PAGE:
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Iraq's Prime Minister Haider al-Abadi announces the start of an offensive to retake the western side of Mosul as troops begin to move towards Islamic State, in this still image from video by Iraqiya TV February 19, 2017. Iraqiya TV/via Reuters TV(reuters_tickers)
SULEIMANIYA, Iraq (Reuters) - Iraq will continue to hit Islamic State targets in Syria, as well as in neighbouring countries if they give their approval, Iraqi Prime Minister Haider al-Abadi said on Wednesday.
"I respect the sovereignty of states, and I have secured the approval of Syria to strike positions (on its territory)," he told a conference in the Iraqi Kurdish city of Sulaimaniya.
Abadi on Feb. 24 announced the first Iraqi air strike inside Syrian territory, targeting Islamic State positions in retaliation for bomb attacks in Baghdad.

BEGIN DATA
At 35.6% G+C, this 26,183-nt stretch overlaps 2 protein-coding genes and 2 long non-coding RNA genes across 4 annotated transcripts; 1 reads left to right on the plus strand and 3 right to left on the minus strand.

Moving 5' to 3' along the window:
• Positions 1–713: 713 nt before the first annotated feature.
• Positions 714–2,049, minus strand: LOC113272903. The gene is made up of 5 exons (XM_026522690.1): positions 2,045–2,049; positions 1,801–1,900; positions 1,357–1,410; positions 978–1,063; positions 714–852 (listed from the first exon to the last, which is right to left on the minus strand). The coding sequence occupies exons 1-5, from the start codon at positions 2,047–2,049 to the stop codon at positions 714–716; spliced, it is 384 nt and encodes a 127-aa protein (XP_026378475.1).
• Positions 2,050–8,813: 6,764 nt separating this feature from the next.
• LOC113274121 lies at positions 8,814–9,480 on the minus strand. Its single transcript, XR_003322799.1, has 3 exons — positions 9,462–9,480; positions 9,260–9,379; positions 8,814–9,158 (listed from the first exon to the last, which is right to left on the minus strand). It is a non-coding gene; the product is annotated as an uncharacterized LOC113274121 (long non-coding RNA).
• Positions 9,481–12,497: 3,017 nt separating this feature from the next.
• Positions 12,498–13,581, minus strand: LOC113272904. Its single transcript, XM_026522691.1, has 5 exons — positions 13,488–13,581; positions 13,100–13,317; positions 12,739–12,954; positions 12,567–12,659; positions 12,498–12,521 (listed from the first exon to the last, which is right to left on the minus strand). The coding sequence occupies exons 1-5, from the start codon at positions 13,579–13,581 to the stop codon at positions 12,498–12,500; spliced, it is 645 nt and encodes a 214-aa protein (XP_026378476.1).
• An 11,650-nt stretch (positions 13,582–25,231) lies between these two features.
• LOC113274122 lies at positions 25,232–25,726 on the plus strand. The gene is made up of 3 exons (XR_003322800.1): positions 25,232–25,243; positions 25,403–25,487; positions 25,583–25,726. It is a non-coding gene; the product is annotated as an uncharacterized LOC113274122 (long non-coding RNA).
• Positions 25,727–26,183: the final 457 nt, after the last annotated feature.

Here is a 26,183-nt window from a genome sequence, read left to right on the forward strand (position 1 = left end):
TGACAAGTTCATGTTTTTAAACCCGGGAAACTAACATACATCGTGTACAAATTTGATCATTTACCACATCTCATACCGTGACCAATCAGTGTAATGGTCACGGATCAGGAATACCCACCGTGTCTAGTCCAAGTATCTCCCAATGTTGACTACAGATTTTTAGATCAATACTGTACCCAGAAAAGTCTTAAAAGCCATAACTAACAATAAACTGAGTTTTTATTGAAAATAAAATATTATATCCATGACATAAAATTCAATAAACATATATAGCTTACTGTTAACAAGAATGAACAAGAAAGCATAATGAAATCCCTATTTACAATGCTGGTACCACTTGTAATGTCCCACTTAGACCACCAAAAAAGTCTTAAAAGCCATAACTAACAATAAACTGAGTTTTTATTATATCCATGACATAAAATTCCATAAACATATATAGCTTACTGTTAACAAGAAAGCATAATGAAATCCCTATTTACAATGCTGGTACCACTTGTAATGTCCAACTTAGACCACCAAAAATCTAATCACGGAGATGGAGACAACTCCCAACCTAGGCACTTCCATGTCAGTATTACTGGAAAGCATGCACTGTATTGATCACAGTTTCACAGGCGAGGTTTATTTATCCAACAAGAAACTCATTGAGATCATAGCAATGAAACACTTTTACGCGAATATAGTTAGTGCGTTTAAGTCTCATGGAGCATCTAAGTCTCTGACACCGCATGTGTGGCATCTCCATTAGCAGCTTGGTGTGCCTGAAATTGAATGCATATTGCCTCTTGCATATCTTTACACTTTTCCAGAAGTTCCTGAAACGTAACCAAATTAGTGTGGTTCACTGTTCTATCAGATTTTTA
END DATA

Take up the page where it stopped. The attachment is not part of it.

"I will not hesitate to strike the positions of the terrorists in the neighbouring countries, we will keep on fighting them," Abadi said.
The total damage to property and infrastructure caused by Islamic State is about $35 billion, he said.
The hardline group has lost most Iraqi cities in captured in northern and western Iraq in 2014 and 2015 and is now fighting off a U.S.-backed offensive on its last major urban stronghold, in the city of Mosul. The group also controls parts of Syria.
(Reporting by Ahmed Rasheed; Writing by Maher Chmaytelli; Editing by Toby Chopra)